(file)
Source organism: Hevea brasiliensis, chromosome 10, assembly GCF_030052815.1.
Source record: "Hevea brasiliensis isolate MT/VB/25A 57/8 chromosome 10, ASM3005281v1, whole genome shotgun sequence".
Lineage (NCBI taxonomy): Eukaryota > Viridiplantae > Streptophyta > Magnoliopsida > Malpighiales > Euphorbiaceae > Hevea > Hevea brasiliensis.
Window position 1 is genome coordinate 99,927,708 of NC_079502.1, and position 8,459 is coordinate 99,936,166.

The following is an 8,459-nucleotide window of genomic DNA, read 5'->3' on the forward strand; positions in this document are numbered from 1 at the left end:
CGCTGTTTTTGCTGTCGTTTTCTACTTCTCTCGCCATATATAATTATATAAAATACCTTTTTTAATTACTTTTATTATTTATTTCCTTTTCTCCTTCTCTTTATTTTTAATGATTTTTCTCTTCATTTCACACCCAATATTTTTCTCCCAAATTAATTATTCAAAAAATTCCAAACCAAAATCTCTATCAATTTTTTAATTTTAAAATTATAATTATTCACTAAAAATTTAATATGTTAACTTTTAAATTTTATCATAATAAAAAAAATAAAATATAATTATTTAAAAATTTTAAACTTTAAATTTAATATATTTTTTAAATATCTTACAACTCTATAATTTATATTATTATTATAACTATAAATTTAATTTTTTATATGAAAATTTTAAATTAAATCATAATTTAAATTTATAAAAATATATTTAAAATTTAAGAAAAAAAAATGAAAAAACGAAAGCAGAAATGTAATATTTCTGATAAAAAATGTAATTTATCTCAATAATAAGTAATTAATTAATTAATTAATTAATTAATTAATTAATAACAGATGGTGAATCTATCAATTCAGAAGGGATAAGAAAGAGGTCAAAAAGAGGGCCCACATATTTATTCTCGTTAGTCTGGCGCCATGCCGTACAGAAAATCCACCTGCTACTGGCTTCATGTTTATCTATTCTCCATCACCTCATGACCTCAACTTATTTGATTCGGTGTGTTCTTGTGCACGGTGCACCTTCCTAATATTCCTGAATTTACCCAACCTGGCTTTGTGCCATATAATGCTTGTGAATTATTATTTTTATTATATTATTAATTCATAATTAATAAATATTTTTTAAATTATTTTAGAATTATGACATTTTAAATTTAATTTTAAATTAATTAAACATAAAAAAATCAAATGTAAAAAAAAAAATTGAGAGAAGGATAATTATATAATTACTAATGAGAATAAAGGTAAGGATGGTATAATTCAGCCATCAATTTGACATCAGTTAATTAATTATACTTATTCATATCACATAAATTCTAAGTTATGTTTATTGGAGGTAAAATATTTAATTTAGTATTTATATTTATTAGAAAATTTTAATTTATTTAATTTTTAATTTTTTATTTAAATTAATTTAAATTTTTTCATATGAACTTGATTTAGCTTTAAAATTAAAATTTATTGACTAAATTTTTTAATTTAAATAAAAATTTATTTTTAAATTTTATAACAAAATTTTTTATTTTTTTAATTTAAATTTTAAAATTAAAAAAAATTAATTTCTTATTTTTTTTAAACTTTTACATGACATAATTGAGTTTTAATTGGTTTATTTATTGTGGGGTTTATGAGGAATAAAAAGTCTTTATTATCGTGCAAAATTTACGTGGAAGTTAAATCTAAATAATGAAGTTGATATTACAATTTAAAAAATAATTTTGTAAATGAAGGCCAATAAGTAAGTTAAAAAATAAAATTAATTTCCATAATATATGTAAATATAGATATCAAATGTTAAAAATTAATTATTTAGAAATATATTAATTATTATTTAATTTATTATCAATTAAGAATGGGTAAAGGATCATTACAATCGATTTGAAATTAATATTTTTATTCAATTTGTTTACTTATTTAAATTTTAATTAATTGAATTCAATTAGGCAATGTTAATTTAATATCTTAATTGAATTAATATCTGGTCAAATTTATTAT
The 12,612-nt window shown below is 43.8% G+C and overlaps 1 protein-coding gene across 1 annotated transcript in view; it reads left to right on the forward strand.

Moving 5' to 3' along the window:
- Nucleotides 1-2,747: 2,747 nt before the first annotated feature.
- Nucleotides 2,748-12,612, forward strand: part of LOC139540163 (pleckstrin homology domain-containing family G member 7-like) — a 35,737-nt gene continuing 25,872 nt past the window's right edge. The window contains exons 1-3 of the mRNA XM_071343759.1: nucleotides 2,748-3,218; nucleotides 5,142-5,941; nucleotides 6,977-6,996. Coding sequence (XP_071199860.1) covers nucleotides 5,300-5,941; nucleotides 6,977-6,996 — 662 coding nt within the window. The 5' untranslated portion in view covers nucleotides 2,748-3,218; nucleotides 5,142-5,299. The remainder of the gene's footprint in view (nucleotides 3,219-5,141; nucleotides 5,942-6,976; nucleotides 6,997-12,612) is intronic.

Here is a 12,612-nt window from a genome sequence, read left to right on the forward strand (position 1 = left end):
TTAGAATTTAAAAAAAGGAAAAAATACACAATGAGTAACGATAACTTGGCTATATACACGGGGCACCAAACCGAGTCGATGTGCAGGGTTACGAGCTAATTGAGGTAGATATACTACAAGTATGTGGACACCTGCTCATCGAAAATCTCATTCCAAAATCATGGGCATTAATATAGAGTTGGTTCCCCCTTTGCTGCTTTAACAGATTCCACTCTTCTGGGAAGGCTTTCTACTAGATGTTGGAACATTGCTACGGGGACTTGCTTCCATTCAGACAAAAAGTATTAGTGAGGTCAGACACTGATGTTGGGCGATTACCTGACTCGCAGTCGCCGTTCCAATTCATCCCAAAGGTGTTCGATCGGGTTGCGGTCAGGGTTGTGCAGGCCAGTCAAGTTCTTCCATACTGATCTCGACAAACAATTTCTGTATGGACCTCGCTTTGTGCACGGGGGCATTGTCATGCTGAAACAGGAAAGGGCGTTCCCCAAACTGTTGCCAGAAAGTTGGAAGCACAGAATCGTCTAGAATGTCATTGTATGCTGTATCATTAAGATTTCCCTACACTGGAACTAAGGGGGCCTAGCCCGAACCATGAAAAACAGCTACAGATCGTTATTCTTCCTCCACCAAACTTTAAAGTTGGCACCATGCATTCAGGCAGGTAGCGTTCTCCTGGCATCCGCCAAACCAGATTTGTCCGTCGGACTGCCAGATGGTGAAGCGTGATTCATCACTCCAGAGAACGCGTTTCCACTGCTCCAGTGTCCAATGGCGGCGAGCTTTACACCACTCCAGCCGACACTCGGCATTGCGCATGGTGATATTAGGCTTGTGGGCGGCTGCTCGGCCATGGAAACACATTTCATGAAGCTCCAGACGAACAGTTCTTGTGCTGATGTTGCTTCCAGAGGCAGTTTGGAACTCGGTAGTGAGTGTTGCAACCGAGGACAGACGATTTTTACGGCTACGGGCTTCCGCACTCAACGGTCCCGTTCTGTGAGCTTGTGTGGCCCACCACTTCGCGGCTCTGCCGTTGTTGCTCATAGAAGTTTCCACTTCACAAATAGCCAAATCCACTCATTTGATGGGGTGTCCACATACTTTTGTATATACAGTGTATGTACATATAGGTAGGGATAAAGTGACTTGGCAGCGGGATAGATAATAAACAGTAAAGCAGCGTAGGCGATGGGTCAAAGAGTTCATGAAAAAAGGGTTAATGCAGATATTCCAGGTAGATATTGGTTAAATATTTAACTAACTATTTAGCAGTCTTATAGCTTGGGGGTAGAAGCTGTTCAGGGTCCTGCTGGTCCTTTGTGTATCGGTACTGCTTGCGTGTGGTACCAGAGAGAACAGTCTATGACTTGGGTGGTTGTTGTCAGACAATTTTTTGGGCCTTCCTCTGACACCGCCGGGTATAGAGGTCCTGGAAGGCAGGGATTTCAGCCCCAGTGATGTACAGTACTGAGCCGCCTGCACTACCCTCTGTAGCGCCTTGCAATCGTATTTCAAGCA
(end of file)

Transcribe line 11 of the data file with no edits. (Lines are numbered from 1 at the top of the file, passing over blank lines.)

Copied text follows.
Here is a 12,612-nt window from a genome sequence, read left to right on the forward strand (position 1 = left end):